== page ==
The Gorgeous Gift of Being Surrendered: VaYishlach
VaYishlach: Genesis 32:4 – 36:43
One of the first revelations that meditation gifts us with is an encounter with the unbelievable noise that lies within us, right behind our closed eyes. As if by magic, as soon as our eyes are closed an onslaught of thoughts comes rushing in. As our practice progresses, however, we realize that the thoughts don’t suddenly appear when meditation starts, they are always there, endlessly parading in our consciousness. Our inward meditative gazing simply makes us increasingly aware of their loud, incessant presence. An exercise one can do is to journal one’s meditative experience. To classify the types of thoughts that arise in each meditation to get a sense of the different patterns of one’s conditioned mind. Some find the mind revisiting memories and rehashing conversations of the past. I find that my mind mostly likes to plan and organize the future, rehearsing upcoming conversations.
The beginning of this Torah portion reminds me of my meditations. Jacob is going home after his 20-year exile in Haran and is just hours away from a dreaded confrontation with his brother, Esau, who had vowed to kill him. So striking is the resemblance to my meditative experience that I suspect that the first 30 verses of this Torah portion (Gen. 32:4-33) are but the transcript of Jacob’s meditation journal.
Jacob has this big meeting coming up. He sits down to meditate to find peace and quiet, but thoughts invade his consciousness. Jacob’s conditioned mind seems to be that of a planner, a strategist. Instead of slowing down, it begins to organize an entire convoy of people and gifts to be sent wave after wave ahead of the meeting to his brother in order to appease his vengeful wrath. He divides and orders, weighs all possible future scenarios. He even rehearses the dialogues that might take place between the servants he is sending ahead and Esau himself. He counts off the camels and the goats, the rams and the asses to be given away while bargaining with God for success.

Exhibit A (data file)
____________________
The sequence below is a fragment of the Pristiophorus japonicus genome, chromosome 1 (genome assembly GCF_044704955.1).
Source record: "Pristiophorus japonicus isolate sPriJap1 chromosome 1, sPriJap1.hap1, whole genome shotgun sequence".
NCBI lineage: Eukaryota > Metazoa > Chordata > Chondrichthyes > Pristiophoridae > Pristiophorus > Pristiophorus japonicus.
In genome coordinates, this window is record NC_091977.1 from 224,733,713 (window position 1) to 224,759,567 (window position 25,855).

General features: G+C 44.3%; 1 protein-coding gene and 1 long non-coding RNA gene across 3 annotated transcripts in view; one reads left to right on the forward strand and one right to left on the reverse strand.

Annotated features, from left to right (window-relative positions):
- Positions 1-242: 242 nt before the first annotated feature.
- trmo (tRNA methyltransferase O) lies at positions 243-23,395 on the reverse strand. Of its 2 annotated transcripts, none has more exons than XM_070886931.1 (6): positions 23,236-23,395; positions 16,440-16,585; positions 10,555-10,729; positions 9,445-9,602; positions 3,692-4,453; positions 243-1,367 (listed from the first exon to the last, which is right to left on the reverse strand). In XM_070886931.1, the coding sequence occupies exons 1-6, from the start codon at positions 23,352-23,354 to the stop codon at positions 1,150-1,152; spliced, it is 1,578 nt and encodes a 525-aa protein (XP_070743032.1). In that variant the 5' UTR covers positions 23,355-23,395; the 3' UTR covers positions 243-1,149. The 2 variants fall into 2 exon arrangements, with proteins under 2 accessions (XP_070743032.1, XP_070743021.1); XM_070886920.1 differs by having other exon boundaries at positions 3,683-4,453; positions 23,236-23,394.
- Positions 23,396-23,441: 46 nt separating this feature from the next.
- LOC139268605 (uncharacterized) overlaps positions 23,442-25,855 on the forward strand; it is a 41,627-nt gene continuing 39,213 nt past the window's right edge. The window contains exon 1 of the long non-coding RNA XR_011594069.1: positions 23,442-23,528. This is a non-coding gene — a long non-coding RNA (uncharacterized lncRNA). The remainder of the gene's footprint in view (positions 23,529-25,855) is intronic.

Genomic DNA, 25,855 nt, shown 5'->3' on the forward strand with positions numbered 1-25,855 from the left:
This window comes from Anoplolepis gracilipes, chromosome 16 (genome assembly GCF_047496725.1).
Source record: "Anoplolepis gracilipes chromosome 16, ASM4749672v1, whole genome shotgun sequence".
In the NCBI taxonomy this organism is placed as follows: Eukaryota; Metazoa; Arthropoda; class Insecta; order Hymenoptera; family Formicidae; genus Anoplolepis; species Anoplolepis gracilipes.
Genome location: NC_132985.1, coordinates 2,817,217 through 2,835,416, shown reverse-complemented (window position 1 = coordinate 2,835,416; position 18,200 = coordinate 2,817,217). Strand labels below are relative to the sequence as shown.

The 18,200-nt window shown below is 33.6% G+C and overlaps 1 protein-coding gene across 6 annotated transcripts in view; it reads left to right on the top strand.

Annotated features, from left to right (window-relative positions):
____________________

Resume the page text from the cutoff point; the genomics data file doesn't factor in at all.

Then, verse 22 tells us: “And all this gifting passed from his consciousness.” It is as if something finally cleared in his meditation, as if his thinking finally gave way. His mind could no longer handle the torture of the never-ending loop of thoughts that was burning up within him. A crack through the thickness of the mind allowed him to break free from his attachments to the possessions and the stories that had defined him. In that moment, he was able to even let go of his attachment to those closest to him and to all he still dearly clung to. The Torah uses a powerful image to convey this deep letting-go whereby Jacob sends all that is/who are most precious to him—et asher lo—all that he identified with (Gen.32:24) across the Jaboc river—his own scrambled-up name.
Then comes what is, to me, among the most powerful verses in Torah:
Vayivater Yaacov L’vado – And Jacob surrendered in aloneness
After having let go of all attachments, it was the deep silence of aloneness, the emptiness at the source of our being, to which Jacob surrendered and awakened. He went “out of his mind,” transcended the calculating, organizing, planning, future-wrestling and past-worrying conditioned mind that keeps us both stuck and identified with its concerns and its objects. In that ultimate surrender, he encountered God “Presence to Presence” (Gen. 32:31) and recognized himself to be just That.